Will the government support me?
The way care is funded works differently across the UK.
In England and Northern Ireland the situation depends on how much capital you have:
- Less than £14,250: you will be entitled to support from the local authority. You won’t have to contribute from your capital, but you will be expected to contribute from your income. Third party top ups will be required to pay care costs which are above the local tariff rate.
- More than £14,250, but less than £23,250: you are required to contribute towards the cost of your care at a rate of £1 for every £250 of savings between £14,250 and £23,250. This is known as ‘tariff income’.
- More than £23,250: you will have to pay the full cost of your care.
In Scotland, the capital limits are as follows:
- Less than £18,000: you will be entitled to maximum support from the local authority. You won’t have to contribute from your capital, but you will be expected to contribute from your income.
- More than £18,000, but less than £28,750: you are required to contribute towards the cost of your care at a rate of £1 for every £250 of savings between £18,000 and £28,750.
- More than £28,750: you will have to pay the full cost of your care. If you have less than £28,750 in capital, but a weekly income considered to be high enough to cover the cost of your care, you will have to pay all of your fees.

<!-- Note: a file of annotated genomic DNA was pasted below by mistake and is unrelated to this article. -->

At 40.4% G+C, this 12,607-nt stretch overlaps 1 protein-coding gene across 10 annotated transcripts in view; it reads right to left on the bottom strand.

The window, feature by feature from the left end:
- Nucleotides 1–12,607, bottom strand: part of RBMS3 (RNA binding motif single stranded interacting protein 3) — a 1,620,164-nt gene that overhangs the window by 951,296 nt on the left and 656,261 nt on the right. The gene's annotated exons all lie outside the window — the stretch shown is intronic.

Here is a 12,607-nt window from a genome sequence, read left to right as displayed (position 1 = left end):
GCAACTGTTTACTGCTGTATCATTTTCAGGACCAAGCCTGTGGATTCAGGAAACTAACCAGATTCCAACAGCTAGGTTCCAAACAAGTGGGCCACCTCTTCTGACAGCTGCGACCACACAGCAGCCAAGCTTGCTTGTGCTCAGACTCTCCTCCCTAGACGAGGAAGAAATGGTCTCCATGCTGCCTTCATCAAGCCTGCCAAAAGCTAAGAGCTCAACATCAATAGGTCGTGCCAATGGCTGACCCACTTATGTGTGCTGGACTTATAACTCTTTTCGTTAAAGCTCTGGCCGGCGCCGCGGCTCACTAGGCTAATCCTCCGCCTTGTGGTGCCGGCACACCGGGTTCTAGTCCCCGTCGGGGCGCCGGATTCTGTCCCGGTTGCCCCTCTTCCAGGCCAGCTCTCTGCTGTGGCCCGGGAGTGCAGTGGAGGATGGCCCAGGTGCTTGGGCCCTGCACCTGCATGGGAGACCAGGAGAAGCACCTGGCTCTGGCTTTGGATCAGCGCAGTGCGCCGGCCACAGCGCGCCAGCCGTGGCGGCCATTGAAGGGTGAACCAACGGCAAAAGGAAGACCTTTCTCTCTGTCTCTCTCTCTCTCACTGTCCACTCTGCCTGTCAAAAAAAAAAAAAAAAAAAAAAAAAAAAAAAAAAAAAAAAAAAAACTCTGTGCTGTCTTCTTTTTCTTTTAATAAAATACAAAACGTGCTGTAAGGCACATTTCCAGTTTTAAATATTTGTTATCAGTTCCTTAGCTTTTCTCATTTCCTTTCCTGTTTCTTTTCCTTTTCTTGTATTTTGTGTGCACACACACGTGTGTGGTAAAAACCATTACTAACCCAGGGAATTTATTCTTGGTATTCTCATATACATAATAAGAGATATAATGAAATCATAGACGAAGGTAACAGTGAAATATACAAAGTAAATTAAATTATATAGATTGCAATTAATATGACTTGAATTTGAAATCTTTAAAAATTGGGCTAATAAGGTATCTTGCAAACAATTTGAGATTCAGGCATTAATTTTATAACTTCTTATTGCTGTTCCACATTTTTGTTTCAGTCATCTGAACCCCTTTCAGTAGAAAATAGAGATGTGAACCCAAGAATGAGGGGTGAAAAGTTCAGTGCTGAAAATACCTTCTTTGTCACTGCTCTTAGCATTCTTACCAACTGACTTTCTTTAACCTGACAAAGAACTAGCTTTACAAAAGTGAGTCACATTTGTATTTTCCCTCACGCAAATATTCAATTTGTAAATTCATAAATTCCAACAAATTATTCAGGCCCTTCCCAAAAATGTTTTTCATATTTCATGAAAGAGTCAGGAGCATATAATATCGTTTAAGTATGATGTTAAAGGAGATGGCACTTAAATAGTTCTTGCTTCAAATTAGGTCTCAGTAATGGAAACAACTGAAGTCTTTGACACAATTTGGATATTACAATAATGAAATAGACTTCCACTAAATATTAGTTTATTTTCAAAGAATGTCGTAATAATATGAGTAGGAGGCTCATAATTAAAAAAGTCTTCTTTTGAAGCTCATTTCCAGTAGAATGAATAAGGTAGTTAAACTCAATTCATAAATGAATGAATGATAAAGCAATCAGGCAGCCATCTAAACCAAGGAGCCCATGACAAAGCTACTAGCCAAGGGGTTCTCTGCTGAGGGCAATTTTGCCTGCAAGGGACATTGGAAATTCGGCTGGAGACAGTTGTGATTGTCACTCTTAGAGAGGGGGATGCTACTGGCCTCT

If you live in Wales, The capital limit varies depending on whether you’re paying for non-residential or residential care and is £24,000 and £50,000 respectively.
What is included in the means test?
Most assets and savings are included in the means test, but your home will be excluded if:
- Your spouse lives in the property
- A disabled relative lives in the property
- A relative over 60 lives in the property
- A child under 16 lives in the property
- The person is in the first 12 weeks of needing permanent care
- Care is temporary
Can I give my property away?
There is no time limit for the Local Authority to question any transfer of property to establish whether the motive for transferring may have been to exclude the property from the means test.
What are the costs of long-term care?
Costs are very different depending on whether you receive care in your own home or in a care home and also depend on how much support you need.
According to a report by healthcare specialists LaingBuisson in 20182, care home costs can range from:
- £27,000 to £39,000 per year for a residential care home,
- £35,000 to £55,000 per year if nursing is required
These costs may not include things like day trips, hairdressing etc, so it’s important to check exactly what is included.
Is a cap on care costs being introduced?
Following the Care Act 2014, a proposed £72,000 cap on care costs was due to be introduced from April 2016. However, this was then postponed to April 2020 and is now pending the publishing of a Government Green Paper.
How can I plan for long-term care costs?
We can advise you on how best to plan for your potential long-term care needs by creating a plan specific to your individual circumstances.
This could be through investments, purchase of an annuity (lifetime income), property-related finance (such as equity release) or a combination of these.
If you’re facing the challenge of paying for care, either for yourself or a loved one, we can help you make the right choices, so do get in touch.
The value of investments may fall as well as rise. You may get back less than you originally invested.
Think carefully before securing other debts against your home. Equity released from your home will be secured against it. To understand the features and risks, ask for a personalised illustration.